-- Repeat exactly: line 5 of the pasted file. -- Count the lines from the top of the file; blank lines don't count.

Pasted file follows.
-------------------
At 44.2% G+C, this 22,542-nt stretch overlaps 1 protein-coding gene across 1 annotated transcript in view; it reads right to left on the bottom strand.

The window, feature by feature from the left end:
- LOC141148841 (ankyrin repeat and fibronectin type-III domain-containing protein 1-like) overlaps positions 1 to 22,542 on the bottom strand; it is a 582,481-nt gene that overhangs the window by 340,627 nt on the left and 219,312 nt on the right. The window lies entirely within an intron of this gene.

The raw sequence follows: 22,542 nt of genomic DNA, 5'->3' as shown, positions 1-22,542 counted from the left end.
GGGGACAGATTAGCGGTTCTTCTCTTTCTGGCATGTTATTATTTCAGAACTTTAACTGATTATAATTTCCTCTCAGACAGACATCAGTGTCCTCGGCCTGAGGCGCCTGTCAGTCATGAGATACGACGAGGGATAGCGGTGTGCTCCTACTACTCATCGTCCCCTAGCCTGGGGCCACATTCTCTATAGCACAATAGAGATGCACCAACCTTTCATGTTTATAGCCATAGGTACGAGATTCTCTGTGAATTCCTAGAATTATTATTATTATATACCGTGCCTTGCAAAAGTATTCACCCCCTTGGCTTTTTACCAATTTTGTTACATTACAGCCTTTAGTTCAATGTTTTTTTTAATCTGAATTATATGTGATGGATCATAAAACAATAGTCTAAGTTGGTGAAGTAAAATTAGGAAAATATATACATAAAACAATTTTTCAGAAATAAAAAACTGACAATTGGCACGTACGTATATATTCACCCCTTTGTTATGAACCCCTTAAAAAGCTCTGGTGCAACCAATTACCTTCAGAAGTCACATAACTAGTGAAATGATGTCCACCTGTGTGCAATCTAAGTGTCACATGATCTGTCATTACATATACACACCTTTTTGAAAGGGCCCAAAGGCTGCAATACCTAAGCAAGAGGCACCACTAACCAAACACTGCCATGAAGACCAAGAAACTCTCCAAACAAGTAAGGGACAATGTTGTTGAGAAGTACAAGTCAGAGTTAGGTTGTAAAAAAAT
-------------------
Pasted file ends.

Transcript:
GGGGACAGATTAGCGGTTCTTCTCTTTCTGGCATGTTATTATTTCAGAACTTTAACTGATTATAATTTCCTCTCAGACAGACATCAGTGTCCTCGGCCTGAGGCGCCTGTCAGTCATGAGATACGACGAGGGATAGCGGTGTGCTCCTACTACTCATCGTCCCCTAGCCTGGGGCCACATTCTCTATAGCACAATAGAGATGCACCAACCTTTCATGTTTATAGCCATAGGTACGAGATTCTCTGTGAATTCCTAGAATTATTATTATTATATACCGTGCCTTGCAAAAGTATTCACCCCCTTGGCTTTTTACCAATTTTGTTACATTACAGCCTTTAGTTCAATGTTTTTTTTAATCTGAATTATATGTGATGGATCATAAAACAATAGTCTAAGTTGGTGAAGTAAAATTAGGAAAATATATACATAAAACAATTTTTCAGAAATAAAAAACTGACAATTGGCACGTACGTATATATTCACCCCTTTGTTATGAACCCCTTAAAAAGCTCTGGTGCAACCAATTACCTTCAGAAGTCACATAACTAGTGAAATGATGTCCACCTGTGTGCAATCTAAGTGTCACATGATCTGTCATTACATATACACACCTTTTTGAAAGGGCCCAAAGGCTGCAATACCTAAGCAAGAGGCACCACTAACCAAACACTGCCATGAAGACCAAGAAACTCTCCAAACAAGTAAGGGACAATGTTGTTGAGAAGTACAAGTCAGAGTTAGGTTGTAAAAAAAT